“The Rings of Power” Review – Gorgeous Garbage

In November of 2017, Amazon paid $250 million for the television rights to “The Lord of the Rings,” and another $1 billion to produce five seasons of a prequel series. Bringing on J.J. Abrams’ Bad Robot pupils J.D. Payne and Patrick McKay as showrunners, Amazon spent nearly five years making “The Lord of the Rings: The Rings of Power” before giving the world Season 1 on September 1st (originally they were going to release it on September 2nd, the anniversary of J.R.R. Tolkien’s death). So, was it a worthy gamble for Amazon?

No. Not in the slightest.

The Rings of Power

The final product is admittedly stunning from a production standpoint, but the writing, world-building, and characters are all shameful in comparison to Tolkien’s books and Peter Jackson’s nearly perfect trilogy of films. This is a bland, generic, and soulless product that feels absolutely nothing like “The Lord of the Rings.” Whether it’s the fact that characters can seemingly teleport across Middle-Earth like they’re in “Game of Thrones” Season 8, or that the character designs look nothing like Tolkien’s creations, or that returning characters from the LOTR books/movies feel and act completely differently, this show is an insult to Tolkien, to Peter Jackson, and worst of all, to LOTR fans.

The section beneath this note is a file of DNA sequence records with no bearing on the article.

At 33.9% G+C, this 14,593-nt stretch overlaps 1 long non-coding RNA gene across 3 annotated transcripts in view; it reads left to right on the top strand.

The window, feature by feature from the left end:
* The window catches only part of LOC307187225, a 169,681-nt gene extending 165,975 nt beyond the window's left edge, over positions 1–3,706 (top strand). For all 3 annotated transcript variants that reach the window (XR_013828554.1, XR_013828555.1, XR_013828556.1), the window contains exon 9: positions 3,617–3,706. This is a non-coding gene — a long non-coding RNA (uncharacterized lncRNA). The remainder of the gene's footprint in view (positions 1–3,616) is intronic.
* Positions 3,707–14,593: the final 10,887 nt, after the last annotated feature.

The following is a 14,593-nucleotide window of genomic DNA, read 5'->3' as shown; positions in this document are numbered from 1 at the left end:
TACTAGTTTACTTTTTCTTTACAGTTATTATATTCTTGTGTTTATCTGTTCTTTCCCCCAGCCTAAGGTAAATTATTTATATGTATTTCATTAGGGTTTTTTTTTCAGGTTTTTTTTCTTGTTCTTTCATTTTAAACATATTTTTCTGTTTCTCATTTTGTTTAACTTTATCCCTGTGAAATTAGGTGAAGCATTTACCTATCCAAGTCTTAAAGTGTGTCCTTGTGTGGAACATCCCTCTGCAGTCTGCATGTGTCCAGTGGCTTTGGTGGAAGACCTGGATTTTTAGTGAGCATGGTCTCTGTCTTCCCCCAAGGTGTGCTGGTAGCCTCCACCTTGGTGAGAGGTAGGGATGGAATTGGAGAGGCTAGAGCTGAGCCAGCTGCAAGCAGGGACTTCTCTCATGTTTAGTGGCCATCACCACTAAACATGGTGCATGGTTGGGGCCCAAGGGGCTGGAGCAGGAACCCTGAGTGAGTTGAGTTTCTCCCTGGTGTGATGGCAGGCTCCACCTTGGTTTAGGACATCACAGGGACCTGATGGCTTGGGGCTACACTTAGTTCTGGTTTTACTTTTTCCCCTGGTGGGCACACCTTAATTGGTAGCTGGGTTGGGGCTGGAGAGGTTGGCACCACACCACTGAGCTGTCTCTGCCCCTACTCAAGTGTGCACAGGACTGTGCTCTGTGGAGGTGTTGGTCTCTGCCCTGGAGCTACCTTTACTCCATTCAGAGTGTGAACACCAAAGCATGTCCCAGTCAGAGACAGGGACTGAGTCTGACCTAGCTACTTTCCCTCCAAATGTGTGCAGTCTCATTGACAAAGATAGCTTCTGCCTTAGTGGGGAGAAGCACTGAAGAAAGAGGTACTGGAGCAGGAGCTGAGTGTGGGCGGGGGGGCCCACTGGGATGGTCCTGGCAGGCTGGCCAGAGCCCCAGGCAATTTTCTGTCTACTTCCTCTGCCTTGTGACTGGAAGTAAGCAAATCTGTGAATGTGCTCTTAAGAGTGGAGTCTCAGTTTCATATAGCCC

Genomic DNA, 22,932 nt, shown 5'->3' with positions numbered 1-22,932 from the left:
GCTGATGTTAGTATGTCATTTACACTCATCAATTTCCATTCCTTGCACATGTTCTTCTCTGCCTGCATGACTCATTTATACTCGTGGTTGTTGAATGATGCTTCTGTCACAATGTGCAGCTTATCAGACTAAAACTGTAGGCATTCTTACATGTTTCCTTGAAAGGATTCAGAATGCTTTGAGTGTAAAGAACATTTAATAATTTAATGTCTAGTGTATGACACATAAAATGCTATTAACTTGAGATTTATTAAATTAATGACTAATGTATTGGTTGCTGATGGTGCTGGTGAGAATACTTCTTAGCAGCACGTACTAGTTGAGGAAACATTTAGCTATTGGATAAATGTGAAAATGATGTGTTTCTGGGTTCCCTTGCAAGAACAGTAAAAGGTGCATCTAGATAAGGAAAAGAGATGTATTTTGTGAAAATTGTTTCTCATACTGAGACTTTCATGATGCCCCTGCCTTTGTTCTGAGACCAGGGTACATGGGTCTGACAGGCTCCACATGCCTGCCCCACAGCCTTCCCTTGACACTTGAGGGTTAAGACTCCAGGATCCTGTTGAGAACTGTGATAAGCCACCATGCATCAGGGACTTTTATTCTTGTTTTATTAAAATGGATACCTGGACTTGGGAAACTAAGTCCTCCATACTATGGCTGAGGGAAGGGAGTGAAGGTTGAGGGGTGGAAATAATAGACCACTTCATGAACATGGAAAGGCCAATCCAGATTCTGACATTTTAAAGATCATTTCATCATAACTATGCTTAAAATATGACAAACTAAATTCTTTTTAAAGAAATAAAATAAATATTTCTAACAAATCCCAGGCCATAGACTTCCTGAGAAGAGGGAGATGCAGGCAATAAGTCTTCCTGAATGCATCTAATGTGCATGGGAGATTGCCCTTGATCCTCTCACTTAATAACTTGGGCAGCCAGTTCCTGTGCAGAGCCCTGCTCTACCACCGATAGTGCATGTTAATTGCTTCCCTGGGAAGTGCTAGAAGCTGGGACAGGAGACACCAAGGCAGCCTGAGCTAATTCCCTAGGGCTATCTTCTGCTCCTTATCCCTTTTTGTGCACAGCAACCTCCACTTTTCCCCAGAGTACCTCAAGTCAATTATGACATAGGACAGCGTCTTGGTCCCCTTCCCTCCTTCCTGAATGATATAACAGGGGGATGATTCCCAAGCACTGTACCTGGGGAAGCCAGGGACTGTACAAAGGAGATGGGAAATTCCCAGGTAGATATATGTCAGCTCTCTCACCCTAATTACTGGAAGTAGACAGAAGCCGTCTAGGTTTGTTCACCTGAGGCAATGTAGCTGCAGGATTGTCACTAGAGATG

The show’s problems stem from the fact that Amazon only has the rights to the appendices from the book The Lord of the Rings: The Return of the King, meaning they only have the rights to some table scraps and have no clear story to follow, certainly not enough for a $1 billion television series. Therefore, “The Rings of Power” has to make up for it with a narrative that’s almost all filler with some new, made-up characters that are entirely uninteresting and a world that’s quite different from that of the books and movies, as this show takes place in the Second Age whereas the stories we know are from the Third Age.

Because the writers are lazy or incompetent or most likely both, they spend no time on fleshing out the world, establishing its rules, or differentiating it from the Middle-Earth we’re used to. The show jumps from place to place and from character to character with nothing but a map and some throwaway lines to explain where exactly we are, what’s happening, and how the many bloated stories will connect.

There’s no connecting tissue here, so the series just feels like a bunch of boring fantasy tales jumbled together. The only actual through-line is Galadriel’s hunt for Sauron, which is ironically the worst part of the show (we’ll get into that later, don’t fret). When we’re not following her, we’re with a young Elrond as he recruits Dwarves to build something for him (I forget and don’t care what it was). Or we’re with an Elf named Arondir, his love interest, and his love interest’s annoying son who has a legendary puberty mustache. Or we’re with a young Hobbit — sorry, Harfoot — named Lori who stumbles upon some all-powerful, mysterious wizard (who’s obviously a young Gandalf, which nobody wants to see). And these are just the first two episodes; there’s a bunch of new plot points that will be thrown at us in the next few episodes, as many of the characters that we know are supposed to be in the series haven’t showed up yet.